The former global head of intellectual property at Allen & Overy LLP has been tapped to head the new intellectual property litigation team at Kirkland & Ellis LLP’s London office, Kirkland said.
The world's largest medical device maker, Medtronic PLC, will pay $50.9 million to settle kickbacks and other claims against two companies it owns, including nearly $18 million related to the allegedly reckless marketing of a product designed to treat brain defects, according to the U.S. Department of Justice and a statement from the company.
Kilpatrick Townsend’s Kate Gaudry has used data analytics to supercharge her patent prosecution practice, uncover winning strategies for portfolio management and expose a secretive U.S. Patent and Trademark Office program, earning her a spot on our 2018 list of Data-Driven Lawyers.
Disagreements among stakeholders in the Chapter 11 case for Aralez Pharmaceuticals Inc. have led the case in the "wrong direction," a New York bankruptcy judge said Tuesday, as he instructed the parties to mediate fights over sales of the drug company's assets.
A U.S. Tax Court judge on Tuesday questioned the Internal Revenue Service's reasoning for denying Mylan Inc. a $50 million legal fee deduction, challenging the agency’s argument that the deduction could not be taken for litigation related to the generic drug approval process.
U.S. Supreme Court justices on Tuesday wrestled with the idea that the America Invents Act may have narrowed the on-sale bar in patent cases, while leaving open the door for a possible exception to the bar for activities that aren’t commercial sales.
The Federal Trade Commission said Tuesday that it supports the Food and Drug Administration’s plan to prevent drug companies from strategically objecting to generic approvals with the aim of delaying competition, saying the commission was ready to help curb abuse.
The U.S. Department of Justice’s bombshell move to let Gilead Sciences Inc. escape a multibillion-dollar False Claims Act suit is sparking speculation about the DOJ’s motivations and the implications for similar suits alleging regulatory violations. Here are five important questions raised by the DOJ’s move.
A district court judge was wrong to invalidate a patent for a Johnson & Johnson unit’s blockbuster cancer drug Zytiga, the company told the Federal Circuit, arguing that the lower court had ignored an America Invents Act provision in finding the patent was obvious.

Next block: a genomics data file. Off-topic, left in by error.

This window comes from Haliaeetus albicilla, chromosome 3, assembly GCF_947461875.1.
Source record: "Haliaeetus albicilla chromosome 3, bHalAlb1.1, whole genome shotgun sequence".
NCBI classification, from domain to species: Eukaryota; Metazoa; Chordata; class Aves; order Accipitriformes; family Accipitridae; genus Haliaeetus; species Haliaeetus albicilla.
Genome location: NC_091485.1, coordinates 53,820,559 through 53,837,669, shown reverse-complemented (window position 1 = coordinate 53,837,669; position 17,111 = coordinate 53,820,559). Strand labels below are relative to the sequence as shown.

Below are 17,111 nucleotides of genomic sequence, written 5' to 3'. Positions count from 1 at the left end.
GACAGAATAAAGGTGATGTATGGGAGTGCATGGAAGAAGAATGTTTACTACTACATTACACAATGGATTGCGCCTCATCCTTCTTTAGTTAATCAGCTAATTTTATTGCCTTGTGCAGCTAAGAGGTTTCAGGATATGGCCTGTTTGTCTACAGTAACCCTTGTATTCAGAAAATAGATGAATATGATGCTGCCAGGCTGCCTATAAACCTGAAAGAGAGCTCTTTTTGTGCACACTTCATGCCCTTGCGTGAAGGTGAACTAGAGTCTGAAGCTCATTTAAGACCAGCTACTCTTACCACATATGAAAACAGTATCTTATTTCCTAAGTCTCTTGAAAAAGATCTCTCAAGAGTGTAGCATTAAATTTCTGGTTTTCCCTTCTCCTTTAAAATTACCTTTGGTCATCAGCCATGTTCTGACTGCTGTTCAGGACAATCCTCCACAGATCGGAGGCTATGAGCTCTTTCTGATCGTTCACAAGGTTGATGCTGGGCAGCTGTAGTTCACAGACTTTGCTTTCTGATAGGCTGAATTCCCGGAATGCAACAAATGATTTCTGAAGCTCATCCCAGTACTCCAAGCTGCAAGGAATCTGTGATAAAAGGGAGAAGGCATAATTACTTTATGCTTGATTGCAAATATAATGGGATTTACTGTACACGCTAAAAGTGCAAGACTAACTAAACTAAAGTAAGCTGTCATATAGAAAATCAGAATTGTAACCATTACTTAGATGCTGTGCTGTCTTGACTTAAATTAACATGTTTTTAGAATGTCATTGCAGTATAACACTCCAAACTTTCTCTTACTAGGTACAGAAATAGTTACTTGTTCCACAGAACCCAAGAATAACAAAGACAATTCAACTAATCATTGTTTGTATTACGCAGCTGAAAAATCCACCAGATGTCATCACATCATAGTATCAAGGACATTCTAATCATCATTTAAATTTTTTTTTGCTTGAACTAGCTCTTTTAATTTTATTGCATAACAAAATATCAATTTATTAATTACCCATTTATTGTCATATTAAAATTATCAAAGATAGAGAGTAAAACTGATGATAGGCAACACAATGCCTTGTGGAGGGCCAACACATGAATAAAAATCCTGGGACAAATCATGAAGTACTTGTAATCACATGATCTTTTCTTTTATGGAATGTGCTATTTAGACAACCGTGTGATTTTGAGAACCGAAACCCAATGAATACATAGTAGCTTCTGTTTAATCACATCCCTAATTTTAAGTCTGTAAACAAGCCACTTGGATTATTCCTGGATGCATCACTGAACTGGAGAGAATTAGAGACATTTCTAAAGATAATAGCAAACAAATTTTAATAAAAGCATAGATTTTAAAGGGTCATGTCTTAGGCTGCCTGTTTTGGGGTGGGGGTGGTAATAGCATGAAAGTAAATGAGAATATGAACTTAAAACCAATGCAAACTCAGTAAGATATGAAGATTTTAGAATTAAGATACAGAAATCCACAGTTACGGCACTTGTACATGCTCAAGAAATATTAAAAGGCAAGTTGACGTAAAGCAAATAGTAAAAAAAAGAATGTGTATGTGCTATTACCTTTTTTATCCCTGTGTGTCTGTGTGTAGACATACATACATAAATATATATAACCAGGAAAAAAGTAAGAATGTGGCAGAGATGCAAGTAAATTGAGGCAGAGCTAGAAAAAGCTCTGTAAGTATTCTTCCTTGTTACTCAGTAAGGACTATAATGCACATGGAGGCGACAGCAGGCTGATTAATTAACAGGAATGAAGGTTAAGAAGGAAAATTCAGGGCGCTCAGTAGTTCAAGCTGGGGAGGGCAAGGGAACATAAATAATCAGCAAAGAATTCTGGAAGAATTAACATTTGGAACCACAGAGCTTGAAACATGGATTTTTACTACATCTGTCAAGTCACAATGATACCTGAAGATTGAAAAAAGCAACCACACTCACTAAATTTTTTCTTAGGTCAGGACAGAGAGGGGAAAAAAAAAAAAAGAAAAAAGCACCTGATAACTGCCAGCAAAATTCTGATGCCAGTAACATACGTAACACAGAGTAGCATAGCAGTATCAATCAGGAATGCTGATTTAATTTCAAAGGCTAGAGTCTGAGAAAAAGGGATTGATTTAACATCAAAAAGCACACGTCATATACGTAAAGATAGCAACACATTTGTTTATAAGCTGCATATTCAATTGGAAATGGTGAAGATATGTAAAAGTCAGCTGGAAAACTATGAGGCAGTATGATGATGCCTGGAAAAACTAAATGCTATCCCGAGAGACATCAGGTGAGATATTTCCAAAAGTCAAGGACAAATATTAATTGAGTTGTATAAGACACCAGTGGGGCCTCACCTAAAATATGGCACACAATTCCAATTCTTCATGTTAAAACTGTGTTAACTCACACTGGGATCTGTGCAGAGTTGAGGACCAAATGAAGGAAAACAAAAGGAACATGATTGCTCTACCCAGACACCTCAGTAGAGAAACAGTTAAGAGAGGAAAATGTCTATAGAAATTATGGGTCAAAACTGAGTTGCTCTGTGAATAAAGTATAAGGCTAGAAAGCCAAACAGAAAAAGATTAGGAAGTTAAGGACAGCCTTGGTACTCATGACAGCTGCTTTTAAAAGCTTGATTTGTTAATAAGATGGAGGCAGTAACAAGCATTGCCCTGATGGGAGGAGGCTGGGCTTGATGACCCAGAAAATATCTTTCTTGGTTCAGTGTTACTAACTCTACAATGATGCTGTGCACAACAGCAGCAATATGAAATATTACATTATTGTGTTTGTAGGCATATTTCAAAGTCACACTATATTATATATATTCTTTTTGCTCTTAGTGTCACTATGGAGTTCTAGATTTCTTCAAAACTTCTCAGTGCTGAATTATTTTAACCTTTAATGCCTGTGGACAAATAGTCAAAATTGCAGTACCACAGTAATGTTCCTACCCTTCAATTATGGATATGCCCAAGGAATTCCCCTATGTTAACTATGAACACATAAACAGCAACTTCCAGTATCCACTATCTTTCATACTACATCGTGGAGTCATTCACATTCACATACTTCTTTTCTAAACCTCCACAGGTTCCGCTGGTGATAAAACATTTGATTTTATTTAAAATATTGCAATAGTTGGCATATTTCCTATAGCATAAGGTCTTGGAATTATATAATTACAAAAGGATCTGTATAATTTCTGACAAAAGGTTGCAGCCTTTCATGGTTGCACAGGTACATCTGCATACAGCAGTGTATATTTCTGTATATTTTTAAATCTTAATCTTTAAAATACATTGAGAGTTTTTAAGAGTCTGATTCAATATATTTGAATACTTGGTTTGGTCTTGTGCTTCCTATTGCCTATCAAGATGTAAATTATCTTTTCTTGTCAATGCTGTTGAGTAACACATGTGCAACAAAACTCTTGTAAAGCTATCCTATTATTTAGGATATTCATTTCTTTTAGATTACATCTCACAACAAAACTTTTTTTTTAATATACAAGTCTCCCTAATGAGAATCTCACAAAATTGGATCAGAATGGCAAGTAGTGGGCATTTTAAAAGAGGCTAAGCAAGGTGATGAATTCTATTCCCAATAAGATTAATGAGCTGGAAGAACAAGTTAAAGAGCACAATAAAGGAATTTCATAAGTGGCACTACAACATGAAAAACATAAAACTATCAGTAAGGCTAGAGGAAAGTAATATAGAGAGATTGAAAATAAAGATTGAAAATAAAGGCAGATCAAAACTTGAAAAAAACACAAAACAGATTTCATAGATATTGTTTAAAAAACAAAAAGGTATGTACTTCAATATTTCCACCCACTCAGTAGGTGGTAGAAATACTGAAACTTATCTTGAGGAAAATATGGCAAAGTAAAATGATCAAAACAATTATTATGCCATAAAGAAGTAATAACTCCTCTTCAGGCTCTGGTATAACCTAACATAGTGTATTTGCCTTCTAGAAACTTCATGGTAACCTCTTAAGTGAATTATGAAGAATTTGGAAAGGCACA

An Ohio federal judge on Tuesday refused nearly two dozen Indian tribes' request to conduct further discovery of federal contracts so they can avoid being treated disparately from government entities in an ongoing opioid multidistrict litigation, ruling that the court has already identified cases that discuss the tribes' legal issues.
A Federal Circuit panel on Tuesday repeatedly pushed back on claims by Aventis Pharma S.A. that its prostate cancer drug should be patentable because the drug is inventive, questioning how a drug that increased someone’s life was not obvious.
The U.S. Food and Drug Administration on Tuesday released a proposed rule aimed at updating the review process for novel, low- to moderate-risk medical devices before they enter the market that the agency says will clarify the process.
Hi-Tech Pharmaceuticals Inc. will get another shot at rival supplement maker HBS International Corp. over the allegedly misleading labeling on its HexaPro protein powder mix, after the Eleventh Circuit on Tuesday reversed the dismissal of Hi-Tech's Lanham Act claims.
A Pennsylvania appeals court panel raised doubts on Tuesday as to whether a Johnson & Johnson unit could challenge an order letting out-of-state plaintiffs pursue pelvic mesh claims in Philadelphia, given a prior ruling upholding an Indiana woman’s win in a mesh case.
A Federal Circuit panel seemed skeptical Tuesday on being asked to overturn a ruling by the Patent Trial and Appeal Board that a handful of claims of a Unisone patent dealing with inventory restocking technology are invalid, appearing to back the board’s use of a covered business method review in the case.
Daimler AG is considering taking a larger stake in a joint venture with Beijing-based BAIC Motor Corp., Ardian is looking to raise as much as €6 billion ($6.8 billion) by way of its latest buyout fund, and Grail is considering going public in the U.S.